Home Membership  History Activities  Plants Info -   What's Blooming  Our publications  Rainfall                     


INTRODUCTION: This page has been called "What's Blooming" since the website began (in 2000). It originally posted pictures of  plants endemic to the Burton Mesa Chaparral (BMC) that were found blooming at the Chaparral Botanic Garden (CBG). Beginning Sept 2015, in recognition that local endemic botanic specimens can be found in several places outside the CBG, such as the Burton Mesa Ecological Reserve; and that as plants go through the seasons, photos of them without blooms may be of interest, the page will evolve to represent native plants blooming and not blooming, that are found inside and outside the botanic garden. Eventually there will be a link to show non-native plants that have succeeded in the Mediterranean climate at the City of Lompoc Drought Tolerant Garden and Beattie Park.

Drought affected the number of blooms seen in 2013 through 2015. Some species, like Rush-Rose (see 2012 photos farther below) were not seen blooming (or were not photographed) since 2012.  Others, like the Lompoc Monkey Flower, manage to bloom abundantly, despite the drought. In 2016, rainfall was higher, and many plants bloomed that year and into the present.

ABOUT THE LOCATIONS: The Chaparral Botanic Garden is located on the campus of Allan Hancock College approximately one mile north of Lompoc, California on State Hwy #1. The Garden is operated jointly by Allan Hancock College and the Lompoc Valley Botanic and Horticultural Society. For visitor information, call (805) 735-3366 or (805) 736-7633. The Burton Mesa Eco-Reserve (BMER) has many unmarked criss-crossing trails: a couple trailheads (click here for map of "Muffin Hill Trail") can be found north of Vandenberg Village (behind Cabrillo High School or at the north end of Vanguard Dr), and another trailhead is to the west of Harris Grade Road near its intersection with Rucker Road. More details about the Eco-Reserve, including hiking information can be found HERELa Purisima Mission State Historical Park (LPMSHP) has a considerable amount of Burton Mesa Chaparral plants on their soil.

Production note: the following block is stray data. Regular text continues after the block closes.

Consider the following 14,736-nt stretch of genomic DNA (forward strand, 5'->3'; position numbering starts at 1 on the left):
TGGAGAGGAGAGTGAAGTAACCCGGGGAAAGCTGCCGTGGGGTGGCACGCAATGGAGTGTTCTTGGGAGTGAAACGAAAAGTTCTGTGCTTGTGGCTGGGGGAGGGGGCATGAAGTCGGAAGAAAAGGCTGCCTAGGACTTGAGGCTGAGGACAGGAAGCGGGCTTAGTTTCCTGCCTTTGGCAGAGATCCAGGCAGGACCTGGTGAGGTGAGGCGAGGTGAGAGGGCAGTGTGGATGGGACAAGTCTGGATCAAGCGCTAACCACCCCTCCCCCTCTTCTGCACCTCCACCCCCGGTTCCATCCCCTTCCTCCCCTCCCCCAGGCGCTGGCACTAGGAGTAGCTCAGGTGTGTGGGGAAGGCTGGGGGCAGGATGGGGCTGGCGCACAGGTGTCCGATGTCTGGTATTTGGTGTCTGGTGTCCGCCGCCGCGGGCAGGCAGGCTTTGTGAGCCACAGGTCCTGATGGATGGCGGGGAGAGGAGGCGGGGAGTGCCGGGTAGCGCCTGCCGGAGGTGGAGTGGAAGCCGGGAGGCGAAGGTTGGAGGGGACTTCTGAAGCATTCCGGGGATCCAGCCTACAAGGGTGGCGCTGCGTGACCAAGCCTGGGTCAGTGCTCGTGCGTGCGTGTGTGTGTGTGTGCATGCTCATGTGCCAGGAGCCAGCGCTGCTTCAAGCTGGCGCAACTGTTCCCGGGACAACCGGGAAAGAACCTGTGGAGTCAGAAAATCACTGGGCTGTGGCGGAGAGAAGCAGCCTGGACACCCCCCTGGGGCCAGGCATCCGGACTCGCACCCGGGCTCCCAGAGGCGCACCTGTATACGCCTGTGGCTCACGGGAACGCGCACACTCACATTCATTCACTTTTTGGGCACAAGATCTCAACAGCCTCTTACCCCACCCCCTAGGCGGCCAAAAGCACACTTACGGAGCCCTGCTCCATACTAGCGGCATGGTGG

A NEW PLANT DATABASE: Don Tate, a local plant aficionado, has used the Calflora database, a preeminent botany website based on the latest taxonomic information, and rife with photographs and tools for identification, to create “polygons” defining specific areas on a map, and he wishes to share that with us. So, if you use the link for the polygon, you are treated to the world of plants that reside in just that area. The caption is “What Grows Here”. Click on any of the criteria, like “shrub”, or “grasslike” or “annual herb” to see how many there are and see species names and representative photos . You will note that several of the pictures on the website were submitted by Don Tate himself. If you click on a single photo, it will be exhibited very large-scale, with fine detail. Try it! I guarantee you'll love it. Note, you can click on the “MAP” to toggle it into or out of view, in order to read the details on the plants. Play around with various buttons (or icons) to change, expand, or contract the information displayed.
Here is a polygon for BMER and LPMSHP.
You may have to click on "SEARCH" to get the criteria to display.


The LVBHS "mascot" featured on the cover page of our newsletter is Lompoc MonkeyflowerMimulus aurrantiacus Subsp. Lompocensis. NOTE: The sticky monkeyflower has been re-classified, and the accepted Latin name is now Diplacus aurantiacus ssp. aurantiacus or ssp. lompocensis.  Abundant in the Burton Mesa habitat, it was found blooming on the Burton Mesa on March 28, 2013. Photo by Al Thompson.


The following bloomed in mid-June of 2014 and 2015.  Photos were taken at the Chaparral Botanic Garden and at various trails in the Burton Mesa Ecological Reserve and in Burton Mesa Chaparral, including at La Purisima Mission. Credit for photos: Al Thompson, except where otherwise noted.

Coulter's Snapdragon (Antirrhinum coulterianum). Uncommon.

Coulter's Snapdragon (Antirrhinum coulterianum)     

Golden Yarrow (Eriophyllum confertiflorum). Common.   

 Chamise (Adenostoma fasciculatum). Prevalent chaparral shrub.
Close-up of bloom                                                             Chamise shrub

left, Seacliff Buckwheat (Eriogonum parvifolium)    
right, California Buckwheat (Eriogonum fasciculatum subsp. fasciculatum)


 California Spineflower (Mucronea californica). Uncommon.
Close-up, Photo by Dave Pierce                                                    
Wedge-leaved Horkelia  (Horkelia cuneata)
Elderberry (Sambucus mexicana)
Black Sage (Salvia mellifera)
Fringed Indian Pink (Silene laciniata subsp. Major). Possible variation!
California Croton (Croton californicus).  Low growing, common in sandy soils.



yellow flrs
  Deerweed Acmispon glaber   Rush-Rose  Helianthemum scoparium

  Bush Monkeyflower   Mimulus aurantiacus   Golden Yarrow  Eriophyllum confertiflorum

Check these out! "Yellow Composite of the Month"- "Big Stinker found at sewer plant!"

Try this site for more wildflowers  or  take a look at this Herbarium

Created by Warren Arnold  cwarrenarnold@verizon.net and
Revised by Julie Levy 9-16-15, 6-1-17, 9-17-17

Back to Top